As children grow close to graduate from high school, an Individualized Transition Plan (ITP) is created to ensure continued services for those who need it. Use the information from our book and from the internet to list as many transitional services as you can find. Summarize the service, tell what children would benefit from it, and what role you could play in helping a child and his or her family transition from receiving services in school to working with social service agencies Also, add your thoughts about how you can help students who have been receiving services for most of their lives, but are ready to be independent of them.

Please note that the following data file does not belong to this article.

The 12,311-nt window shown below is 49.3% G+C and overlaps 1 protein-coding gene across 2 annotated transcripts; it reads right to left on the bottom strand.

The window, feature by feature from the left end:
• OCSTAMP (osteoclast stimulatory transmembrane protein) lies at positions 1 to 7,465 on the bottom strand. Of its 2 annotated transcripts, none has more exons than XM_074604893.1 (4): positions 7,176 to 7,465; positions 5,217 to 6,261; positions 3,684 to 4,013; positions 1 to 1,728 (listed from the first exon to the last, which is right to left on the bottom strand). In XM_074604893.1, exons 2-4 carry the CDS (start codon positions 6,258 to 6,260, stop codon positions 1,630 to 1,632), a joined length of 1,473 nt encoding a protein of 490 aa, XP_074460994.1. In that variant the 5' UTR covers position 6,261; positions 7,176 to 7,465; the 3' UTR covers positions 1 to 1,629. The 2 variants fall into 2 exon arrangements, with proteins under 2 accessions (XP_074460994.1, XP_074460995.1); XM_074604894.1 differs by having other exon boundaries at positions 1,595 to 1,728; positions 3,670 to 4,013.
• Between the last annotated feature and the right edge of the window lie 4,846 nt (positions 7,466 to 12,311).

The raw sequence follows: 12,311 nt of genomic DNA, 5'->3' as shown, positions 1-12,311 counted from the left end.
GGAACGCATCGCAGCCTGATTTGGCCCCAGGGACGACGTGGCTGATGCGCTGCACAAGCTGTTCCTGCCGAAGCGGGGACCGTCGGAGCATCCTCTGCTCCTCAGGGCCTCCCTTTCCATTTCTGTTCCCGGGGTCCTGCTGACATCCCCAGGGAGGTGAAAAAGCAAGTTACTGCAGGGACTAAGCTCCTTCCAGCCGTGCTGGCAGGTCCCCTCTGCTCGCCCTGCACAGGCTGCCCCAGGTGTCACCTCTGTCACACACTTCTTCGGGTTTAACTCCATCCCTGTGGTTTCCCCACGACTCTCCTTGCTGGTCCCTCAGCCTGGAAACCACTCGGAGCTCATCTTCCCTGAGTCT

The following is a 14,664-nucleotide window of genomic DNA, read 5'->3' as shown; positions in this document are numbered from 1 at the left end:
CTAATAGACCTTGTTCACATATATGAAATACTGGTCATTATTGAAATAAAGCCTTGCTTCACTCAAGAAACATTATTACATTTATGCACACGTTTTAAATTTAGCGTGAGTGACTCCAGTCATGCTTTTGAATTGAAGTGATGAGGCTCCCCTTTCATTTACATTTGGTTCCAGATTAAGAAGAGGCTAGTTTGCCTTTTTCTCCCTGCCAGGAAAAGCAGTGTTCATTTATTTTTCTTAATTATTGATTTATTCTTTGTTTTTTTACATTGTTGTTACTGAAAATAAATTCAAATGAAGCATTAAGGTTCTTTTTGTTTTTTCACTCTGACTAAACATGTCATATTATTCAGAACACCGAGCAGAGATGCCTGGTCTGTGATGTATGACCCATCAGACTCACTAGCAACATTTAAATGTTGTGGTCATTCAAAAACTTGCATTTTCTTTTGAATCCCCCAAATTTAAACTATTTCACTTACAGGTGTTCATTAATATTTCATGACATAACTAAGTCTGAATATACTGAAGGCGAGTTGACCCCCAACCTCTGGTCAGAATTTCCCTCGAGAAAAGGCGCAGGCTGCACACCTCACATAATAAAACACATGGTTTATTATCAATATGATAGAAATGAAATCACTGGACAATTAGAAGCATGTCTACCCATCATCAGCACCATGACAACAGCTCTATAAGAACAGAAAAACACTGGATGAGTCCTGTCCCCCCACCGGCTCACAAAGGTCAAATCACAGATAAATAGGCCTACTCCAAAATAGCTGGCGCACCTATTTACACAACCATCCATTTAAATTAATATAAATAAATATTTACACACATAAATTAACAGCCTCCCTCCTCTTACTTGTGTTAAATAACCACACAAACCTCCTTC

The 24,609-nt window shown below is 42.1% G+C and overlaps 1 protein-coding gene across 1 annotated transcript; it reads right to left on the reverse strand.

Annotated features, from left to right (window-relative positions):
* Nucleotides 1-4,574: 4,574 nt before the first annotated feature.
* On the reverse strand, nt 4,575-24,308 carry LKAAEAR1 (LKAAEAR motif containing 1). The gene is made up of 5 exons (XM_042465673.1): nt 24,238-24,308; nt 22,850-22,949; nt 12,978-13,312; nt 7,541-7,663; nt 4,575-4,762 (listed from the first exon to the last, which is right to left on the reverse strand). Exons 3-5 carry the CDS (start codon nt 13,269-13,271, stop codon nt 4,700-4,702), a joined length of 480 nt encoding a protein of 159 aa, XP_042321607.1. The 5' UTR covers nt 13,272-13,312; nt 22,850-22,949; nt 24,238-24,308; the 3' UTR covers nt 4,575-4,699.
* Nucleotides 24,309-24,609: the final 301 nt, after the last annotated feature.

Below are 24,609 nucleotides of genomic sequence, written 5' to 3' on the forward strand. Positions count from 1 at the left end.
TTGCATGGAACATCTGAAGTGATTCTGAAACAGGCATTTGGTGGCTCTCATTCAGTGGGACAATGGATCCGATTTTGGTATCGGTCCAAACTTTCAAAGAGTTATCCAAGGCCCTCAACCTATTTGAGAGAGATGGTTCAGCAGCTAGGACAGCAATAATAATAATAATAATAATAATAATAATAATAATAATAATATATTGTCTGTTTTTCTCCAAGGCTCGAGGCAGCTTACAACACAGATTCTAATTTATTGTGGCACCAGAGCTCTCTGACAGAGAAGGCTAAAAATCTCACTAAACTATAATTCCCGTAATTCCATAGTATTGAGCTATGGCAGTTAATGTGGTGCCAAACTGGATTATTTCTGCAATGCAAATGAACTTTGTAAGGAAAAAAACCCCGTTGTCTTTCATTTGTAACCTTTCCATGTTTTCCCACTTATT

How do ITP and IFSP differ from each other? When is each used?© BrainMass Inc. brainmass.com October 10, 2019, 4:08 am ad1c9bdddf
An Individualized Transition Plan (ITP) is an added component to an Individualized Education Plan and occurs when the student turns 16 years of age some states require this plan to be added as early as 14 years of age. The ITP includes factors such as where the student would like to live, attend college, how they will develop vocational and career skills. Services and goals are outlined in the ITP based on the student's strengths, interests, skills and needs. Students with an IEP receive transitional services in both their general and special education programs. Counseling assistance, setting goals, academic support, vocational and educational planning and identification of vocational interests are provided to the student through the special education staff. General education ...
This solution consists of over 450 words with references on the differences between an Individual Education Plan and an Individual Transition Plan. Includes examples of each plan and when they are used in regard to the individual student.